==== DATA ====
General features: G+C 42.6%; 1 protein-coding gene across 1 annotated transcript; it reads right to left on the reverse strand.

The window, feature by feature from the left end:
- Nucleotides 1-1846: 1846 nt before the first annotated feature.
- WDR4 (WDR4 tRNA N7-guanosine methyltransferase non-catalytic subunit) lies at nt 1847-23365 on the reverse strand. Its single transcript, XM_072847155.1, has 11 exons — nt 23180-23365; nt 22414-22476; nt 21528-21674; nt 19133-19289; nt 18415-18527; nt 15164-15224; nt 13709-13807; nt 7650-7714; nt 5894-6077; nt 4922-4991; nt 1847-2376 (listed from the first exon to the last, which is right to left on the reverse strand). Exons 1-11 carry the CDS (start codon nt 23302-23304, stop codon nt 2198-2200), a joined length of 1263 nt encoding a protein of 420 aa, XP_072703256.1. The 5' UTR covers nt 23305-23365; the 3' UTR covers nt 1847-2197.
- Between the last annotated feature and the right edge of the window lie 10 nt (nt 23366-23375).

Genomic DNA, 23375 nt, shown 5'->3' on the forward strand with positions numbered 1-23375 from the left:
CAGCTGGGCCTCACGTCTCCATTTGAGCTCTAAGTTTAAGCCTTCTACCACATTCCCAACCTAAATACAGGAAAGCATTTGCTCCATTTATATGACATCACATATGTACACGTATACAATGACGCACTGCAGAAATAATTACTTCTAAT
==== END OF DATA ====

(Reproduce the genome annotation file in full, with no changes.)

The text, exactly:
General features: G+C 42.6%; 1 protein-coding gene across 1 annotated transcript; it reads right to left on the reverse strand.

The window, feature by feature from the left end:
- Nucleotides 1-1846: 1846 nt before the first annotated feature.
- WDR4 (WDR4 tRNA N7-guanosine methyltransferase non-catalytic subunit) lies at nt 1847-23365 on the reverse strand. Its single transcript, XM_072847155.1, has 11 exons — nt 23180-23365; nt 22414-22476; nt 21528-21674; nt 19133-19289; nt 18415-18527; nt 15164-15224; nt 13709-13807; nt 7650-7714; nt 5894-6077; nt 4922-4991; nt 1847-2376 (listed from the first exon to the last, which is right to left on the reverse strand). Exons 1-11 carry the CDS (start codon nt 23302-23304, stop codon nt 2198-2200), a joined length of 1263 nt encoding a protein of 420 aa, XP_072703256.1. The 5' UTR covers nt 23305-23365; the 3' UTR covers nt 1847-2197.
- Between the last annotated feature and the right edge of the window lie 10 nt (nt 23366-23375).

Genomic DNA, 23375 nt, shown 5'->3' on the forward strand with positions numbered 1-23375 from the left:
CAGCTGGGCCTCACGTCTCCATTTGAGCTCTAAGTTTAAGCCTTCTACCACATTCCCAACCTAAATACAGGAAAGCATTTGCTCCATTTATATGACATCACATATGTACACGTATACAATGACGCACTGCAGAAATAATTACTTCTAAT